When Josh Hamilton went down after a fast start to the season, it just seemed like he and the Angels were snakebitten. He was turning it around after a lost 2013 season and the Angels, after two seasons of grand disappointment, were looking pretty respectable for once.
But a funny thing happened: the Angels continued to play well in Hamilton’s absence and in the six games since has returned, Hamilton has hit the ball as if he hadn’t missed a beat.
Hamilton went 2 for 4 with three RBI in the Angels’ 4-2 win over the White Sox yesterday, hitting an RBI double in the third inning and a two-run single in the fifth drove in two more. Since returning from the disabled list, Hamilton has gone 8 for 23 (.348) with five RBI in six games.
The two-month layoff seems to have done nothing to Hamilton’s red hot bat. And the Angels, though still trailing the A’s by four and a half games, are still looking pretty darn good. If the season ended today they’d be the top seed wild card. As it is not ending today, it is still worth noting that they seem just as well if not better set up as any of the other second place teams to remain strong contenders for a playoff spot.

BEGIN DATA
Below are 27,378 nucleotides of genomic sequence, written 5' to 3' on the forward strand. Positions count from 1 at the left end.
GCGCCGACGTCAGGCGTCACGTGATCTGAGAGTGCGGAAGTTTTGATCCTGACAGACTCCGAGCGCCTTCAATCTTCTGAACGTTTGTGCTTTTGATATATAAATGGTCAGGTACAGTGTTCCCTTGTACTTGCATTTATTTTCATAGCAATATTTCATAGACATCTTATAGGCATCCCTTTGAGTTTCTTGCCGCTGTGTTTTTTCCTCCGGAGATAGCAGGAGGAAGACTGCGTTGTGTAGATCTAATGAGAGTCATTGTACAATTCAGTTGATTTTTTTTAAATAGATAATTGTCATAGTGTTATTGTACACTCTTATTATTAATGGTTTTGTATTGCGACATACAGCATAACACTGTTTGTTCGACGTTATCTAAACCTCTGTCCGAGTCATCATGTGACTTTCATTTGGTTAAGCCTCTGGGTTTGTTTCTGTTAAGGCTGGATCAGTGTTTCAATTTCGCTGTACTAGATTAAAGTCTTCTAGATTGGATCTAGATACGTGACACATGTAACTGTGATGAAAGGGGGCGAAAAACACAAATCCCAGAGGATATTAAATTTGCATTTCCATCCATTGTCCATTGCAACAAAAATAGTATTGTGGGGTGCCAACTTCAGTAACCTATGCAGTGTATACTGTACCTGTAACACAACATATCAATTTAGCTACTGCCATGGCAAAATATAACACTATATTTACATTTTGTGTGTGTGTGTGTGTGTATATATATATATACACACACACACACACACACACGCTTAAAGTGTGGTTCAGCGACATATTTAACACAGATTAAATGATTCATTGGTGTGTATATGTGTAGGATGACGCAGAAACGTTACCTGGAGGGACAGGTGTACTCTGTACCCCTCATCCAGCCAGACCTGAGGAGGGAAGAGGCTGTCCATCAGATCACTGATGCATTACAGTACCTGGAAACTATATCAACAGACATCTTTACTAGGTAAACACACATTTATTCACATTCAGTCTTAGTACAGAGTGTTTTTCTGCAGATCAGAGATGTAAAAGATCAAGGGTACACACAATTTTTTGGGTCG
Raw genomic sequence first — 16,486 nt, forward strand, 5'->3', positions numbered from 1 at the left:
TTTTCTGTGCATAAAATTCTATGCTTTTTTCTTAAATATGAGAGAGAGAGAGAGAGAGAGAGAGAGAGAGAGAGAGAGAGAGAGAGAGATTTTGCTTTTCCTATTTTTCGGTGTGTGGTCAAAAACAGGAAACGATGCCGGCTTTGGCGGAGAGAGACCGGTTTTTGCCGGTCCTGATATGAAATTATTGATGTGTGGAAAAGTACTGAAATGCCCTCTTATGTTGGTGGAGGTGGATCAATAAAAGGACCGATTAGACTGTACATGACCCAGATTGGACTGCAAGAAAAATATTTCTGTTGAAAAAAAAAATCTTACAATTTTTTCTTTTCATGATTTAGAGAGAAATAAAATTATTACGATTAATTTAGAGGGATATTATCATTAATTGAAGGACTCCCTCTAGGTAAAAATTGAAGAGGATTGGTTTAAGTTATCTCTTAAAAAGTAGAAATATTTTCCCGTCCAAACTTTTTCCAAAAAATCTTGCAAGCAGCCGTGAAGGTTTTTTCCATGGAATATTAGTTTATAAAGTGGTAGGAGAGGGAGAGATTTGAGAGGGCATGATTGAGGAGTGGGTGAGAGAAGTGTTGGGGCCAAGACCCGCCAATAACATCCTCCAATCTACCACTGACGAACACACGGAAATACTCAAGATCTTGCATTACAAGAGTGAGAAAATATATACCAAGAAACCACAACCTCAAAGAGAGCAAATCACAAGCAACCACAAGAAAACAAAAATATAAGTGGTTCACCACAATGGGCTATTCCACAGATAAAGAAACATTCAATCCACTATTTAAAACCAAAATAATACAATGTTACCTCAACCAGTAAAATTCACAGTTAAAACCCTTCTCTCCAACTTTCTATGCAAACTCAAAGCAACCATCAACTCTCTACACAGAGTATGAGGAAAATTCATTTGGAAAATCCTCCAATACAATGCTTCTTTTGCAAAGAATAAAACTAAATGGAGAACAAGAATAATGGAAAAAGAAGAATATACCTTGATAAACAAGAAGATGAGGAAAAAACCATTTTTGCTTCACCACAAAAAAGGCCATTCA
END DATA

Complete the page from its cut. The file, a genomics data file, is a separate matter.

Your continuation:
Rangers reliever Jake Diekman will have surgery on January 25 to help alleviate ulcerative colitis, an inflammatory bowel disease. As a result, the lefty will miss at least half of the 2017 regular season, Jeff Wilson of the Fort Worth Star-Telegram reports. Diekman was diagnosed with the illness when he was 11 years old. He has brought awareness to the Crohn’s and Colitis Foundation of America with a “Gut It Out” campaign.
Diekman, who turns 30 years old on Saturday, finished the 2016 campaign with a 3.40 ERA and a 59/26 K/BB ratio in 53 innings. He came to the Rangers from the Phillies in the Cole Hamels trade on July 31, 2015.
The Rangers and Diekman avoided arbitration last Friday, agreeing to a $2.55 million salary for the 2017 season.
It’s been on the verge of happening for a few days now, but now it’s official: the Toronto Blue Jays and Jose Bautista have reached a one-year deal with a mutual option. The deal is pending physical. An announcement making the deal official is expected later in week.
The exact financial figures have not been disclosed, but Jon Heyman reports that it will be in excess of the $17.2 million Bautista turned down when he turned down the Jays’ qualifying offer.
Bautista had a tough 2016, hitting .234/.366/.452 with 22 home runs and 69 RBI, and some clubs likely considered a long-term deal for the 36-year-old too risky, this leading to the relative lack of reported interest in Bautista by other clubs. But back-to-back ALCS appearances by the Jays and the success and popularity Bautista has experienced in Toronto make his re-signing there a pretty sensible move for all involved.